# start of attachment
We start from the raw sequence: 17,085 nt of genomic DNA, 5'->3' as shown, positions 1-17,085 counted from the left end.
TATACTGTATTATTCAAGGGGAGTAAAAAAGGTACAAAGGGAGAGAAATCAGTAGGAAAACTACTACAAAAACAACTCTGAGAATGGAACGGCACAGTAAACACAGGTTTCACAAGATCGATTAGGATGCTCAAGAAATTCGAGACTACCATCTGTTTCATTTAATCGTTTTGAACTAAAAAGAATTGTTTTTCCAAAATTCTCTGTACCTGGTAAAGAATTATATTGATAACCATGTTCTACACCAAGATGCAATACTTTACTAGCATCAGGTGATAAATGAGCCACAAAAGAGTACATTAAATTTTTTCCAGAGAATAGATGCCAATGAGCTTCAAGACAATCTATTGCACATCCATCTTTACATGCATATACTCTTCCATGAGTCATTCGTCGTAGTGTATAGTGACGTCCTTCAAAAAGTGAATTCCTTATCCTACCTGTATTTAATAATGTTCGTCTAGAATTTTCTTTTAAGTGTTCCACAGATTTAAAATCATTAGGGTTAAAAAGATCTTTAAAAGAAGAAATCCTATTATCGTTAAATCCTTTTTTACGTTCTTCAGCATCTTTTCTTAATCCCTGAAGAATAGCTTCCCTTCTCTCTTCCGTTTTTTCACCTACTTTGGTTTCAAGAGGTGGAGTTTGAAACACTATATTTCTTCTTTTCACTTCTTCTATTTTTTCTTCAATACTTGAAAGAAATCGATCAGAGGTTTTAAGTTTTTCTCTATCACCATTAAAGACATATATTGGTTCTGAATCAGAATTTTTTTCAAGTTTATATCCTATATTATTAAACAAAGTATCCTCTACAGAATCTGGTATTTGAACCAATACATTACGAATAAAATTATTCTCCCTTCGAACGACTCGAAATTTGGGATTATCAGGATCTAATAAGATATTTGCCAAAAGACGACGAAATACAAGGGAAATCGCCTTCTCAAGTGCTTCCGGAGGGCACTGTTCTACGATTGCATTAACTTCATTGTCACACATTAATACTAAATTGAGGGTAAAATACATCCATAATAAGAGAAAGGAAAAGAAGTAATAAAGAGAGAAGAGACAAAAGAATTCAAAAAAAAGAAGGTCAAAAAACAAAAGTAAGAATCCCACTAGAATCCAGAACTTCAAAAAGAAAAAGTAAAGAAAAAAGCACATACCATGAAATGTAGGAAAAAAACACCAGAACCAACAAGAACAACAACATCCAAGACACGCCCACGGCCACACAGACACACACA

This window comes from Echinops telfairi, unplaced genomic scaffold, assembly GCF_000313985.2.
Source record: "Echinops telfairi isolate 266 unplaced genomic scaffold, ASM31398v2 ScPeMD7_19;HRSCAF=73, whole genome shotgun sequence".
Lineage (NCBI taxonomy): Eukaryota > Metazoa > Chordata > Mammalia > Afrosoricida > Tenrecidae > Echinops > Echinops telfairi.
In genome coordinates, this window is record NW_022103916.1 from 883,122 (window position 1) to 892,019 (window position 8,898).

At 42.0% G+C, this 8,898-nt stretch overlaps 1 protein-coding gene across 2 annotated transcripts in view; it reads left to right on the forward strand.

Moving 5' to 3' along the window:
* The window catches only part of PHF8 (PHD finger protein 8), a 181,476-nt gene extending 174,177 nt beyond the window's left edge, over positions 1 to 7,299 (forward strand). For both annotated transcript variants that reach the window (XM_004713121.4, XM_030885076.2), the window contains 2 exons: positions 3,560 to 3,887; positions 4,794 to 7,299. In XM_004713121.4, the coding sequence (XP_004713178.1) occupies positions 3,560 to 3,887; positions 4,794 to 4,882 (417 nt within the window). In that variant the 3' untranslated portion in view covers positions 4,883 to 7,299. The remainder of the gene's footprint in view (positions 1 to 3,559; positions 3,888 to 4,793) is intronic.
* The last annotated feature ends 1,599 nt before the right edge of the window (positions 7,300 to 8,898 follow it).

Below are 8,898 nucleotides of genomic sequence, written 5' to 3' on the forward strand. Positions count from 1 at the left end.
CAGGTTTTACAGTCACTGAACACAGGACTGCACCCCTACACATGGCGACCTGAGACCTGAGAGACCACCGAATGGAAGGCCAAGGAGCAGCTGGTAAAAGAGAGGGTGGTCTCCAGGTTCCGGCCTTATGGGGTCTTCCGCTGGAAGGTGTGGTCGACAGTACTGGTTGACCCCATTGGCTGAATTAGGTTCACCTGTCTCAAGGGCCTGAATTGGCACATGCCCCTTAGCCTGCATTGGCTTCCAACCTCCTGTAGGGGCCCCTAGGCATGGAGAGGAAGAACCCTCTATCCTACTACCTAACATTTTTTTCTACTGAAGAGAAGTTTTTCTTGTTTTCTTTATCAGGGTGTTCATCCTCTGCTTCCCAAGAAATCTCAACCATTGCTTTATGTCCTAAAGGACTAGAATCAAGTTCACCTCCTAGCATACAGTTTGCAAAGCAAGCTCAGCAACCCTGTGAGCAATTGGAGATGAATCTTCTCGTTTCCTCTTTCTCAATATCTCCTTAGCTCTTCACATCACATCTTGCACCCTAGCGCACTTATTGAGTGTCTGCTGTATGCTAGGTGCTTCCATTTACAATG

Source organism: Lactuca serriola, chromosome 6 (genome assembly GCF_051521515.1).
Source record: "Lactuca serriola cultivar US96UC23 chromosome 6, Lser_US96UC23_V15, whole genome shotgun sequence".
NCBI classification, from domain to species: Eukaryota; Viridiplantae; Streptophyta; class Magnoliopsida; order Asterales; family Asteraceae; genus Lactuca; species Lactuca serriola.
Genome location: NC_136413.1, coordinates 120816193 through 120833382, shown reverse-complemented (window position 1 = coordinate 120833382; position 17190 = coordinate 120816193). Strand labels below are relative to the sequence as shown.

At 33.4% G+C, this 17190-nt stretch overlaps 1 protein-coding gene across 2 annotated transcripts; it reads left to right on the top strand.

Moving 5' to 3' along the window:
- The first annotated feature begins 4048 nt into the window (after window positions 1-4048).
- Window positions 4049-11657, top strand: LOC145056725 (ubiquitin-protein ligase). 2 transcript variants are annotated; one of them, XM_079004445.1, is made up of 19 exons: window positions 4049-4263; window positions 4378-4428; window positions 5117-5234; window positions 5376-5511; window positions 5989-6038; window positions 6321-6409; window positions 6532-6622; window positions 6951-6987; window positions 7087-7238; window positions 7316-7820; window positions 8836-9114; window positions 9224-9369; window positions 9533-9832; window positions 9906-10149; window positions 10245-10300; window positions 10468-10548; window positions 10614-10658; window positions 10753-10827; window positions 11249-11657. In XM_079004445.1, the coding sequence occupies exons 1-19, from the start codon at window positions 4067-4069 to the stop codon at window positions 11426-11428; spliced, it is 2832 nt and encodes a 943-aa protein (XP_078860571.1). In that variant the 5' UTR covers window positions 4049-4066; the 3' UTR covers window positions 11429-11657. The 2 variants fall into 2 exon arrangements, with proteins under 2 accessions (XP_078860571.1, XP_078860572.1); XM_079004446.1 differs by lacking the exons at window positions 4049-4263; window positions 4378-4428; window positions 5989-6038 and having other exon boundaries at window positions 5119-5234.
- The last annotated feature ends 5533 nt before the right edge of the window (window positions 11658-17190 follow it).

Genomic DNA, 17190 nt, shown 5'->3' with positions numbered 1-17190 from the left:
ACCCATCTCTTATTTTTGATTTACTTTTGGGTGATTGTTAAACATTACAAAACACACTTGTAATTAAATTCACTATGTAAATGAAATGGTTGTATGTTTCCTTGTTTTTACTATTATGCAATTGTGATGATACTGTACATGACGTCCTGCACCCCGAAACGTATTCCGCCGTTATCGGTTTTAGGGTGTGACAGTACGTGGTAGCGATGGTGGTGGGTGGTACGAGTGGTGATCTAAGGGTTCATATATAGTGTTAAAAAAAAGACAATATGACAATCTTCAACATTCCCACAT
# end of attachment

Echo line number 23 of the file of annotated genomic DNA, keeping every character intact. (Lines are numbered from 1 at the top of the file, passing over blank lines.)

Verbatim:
ACCCATCTCTTATTTTTGATTTACTTTTGGGTGATTGTTAAACATTACAAAACACACTTGTAATTAAATTCACTATGTAAATGAAATGGTTGTATGTTTCCTTGTTTTTACTATTATGCAATTGTGATGATACTGTACATGACGTCCTGCACCCCGAAACGTATTCCGCCGTTATCGGTTTTAGGGTGTGACAGTACGTGGTAGCGATGGTGGTGGGTGGTACGAGTGGTGATCTAAGGGTTCATATATAGTGTTAAAAAAAAGACAATATGACAATCTTCAACATTCCCACAT